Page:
Something is wrong with Abigail
Something was very wrong with Abigail.
Alex knew it, she wasn’t fooling him. Mrs Parry-Jones’ happy little tabby kitten disappeared all on its own did it? The ginger hairs on Abigail’s pillow came from Jemima’s cat?
And the new puppy from next door, all waggy-tailed and adorable, threw itself onto the train tracks?
Alex had seen Abigail’s face when the puppy had muddied her new white frock with his dirty paws. It was an expression terrifyingly out of place on a six year old - one of cold, calm fury. No tantrums here, no. Her expression weighed all things in the balance, calculated and promised a slow, exacting revenge.
He shook his head to clear the imprinted image of crimson blood, rainbow viscera and soft white fur, all torn and grimy in ghastly smears over the tracks. The mass of fleshy matter that had once been a puppy. The little guy had never stood a chance.
He tried telling Mam, but a swish of those blonde curls, a flutter of those baby-blues and all suspicion was wiped clean away.
“But Mam, I saw her with Tom Cat the day Mrs Parry Jones put the posters up. And Jemima doesn’t even have a cat.”
Mam was distracted, slicing cheese for their sandwiches. Mornings were the only time Alex could be sure he could speak to Mam alone. Abigail was still safely in bed. He’d checked. Twice.
“Alex, what do you think your sister actually did to the cat? Isn’t it more likely that he just wandered off somewhere?”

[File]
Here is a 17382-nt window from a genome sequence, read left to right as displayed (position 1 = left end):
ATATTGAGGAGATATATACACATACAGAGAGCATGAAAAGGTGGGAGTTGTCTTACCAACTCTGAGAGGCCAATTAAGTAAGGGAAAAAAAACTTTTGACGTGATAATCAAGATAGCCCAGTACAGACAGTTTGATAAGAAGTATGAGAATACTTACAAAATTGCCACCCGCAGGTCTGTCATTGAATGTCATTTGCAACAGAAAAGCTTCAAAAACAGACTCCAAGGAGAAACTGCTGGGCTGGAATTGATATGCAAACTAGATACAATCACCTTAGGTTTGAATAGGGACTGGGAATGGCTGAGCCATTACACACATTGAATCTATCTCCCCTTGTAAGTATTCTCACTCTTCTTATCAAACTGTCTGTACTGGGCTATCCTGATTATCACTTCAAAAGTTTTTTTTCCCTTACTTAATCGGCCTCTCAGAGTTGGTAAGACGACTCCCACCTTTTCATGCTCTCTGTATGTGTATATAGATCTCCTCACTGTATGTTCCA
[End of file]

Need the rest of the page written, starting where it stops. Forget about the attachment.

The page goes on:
He could still nod and accept it and walk away from this. He didn’t have to fight this battle.
Then he remembered the splatters of puppy, the distant screams of other tortured neighbourhood pets as he’d lain, half wakeful, half dreaming alone in the room he shared with his sister.
“Please mam, I don’t know what she does to them, but I know she knows something about what happened to Patch. I found his collar and lead in her wardrobe…”
For the first time, Mam put down the knife and looked at Alex. Really looked at him, like she was listening to what he was saying. Her eyes were kind, concerned, he opened his mouth to say more when the door swung open and Mam’s eyes flicked instantly up, away from Alex, away from the horrible stories she didn’t want to hear and over to the kitchen doorway.
Neatly dressed in her tiny school uniform, blonde curls clipped prettily back, Abigail had even contrived to step into the puddle of sunlight streaming through the window. A perfect angel. Alex watched Mam’s concern drain away. Watched as all thought of him slipped from her mind as she went to her youngest child.
“Delicious cheese for your sandwiches today Abi - how’s that?” Mam gestured at the pile of neatly prepared sandwiches.
“I don’t like cheese Mammy. Can I have ham instead, please?”
“Course you can. Alex, you don’t mind having the cheese do you?”
He did. He hated cheese, but he shook his head and looked at the ground. The was battle lost.
But not before he had seen Abigail’s face over his mother’s shoulder. Her cold, blank expression was brushed with the faintest hint of a sadistic smile as she looked him straight in the eyes.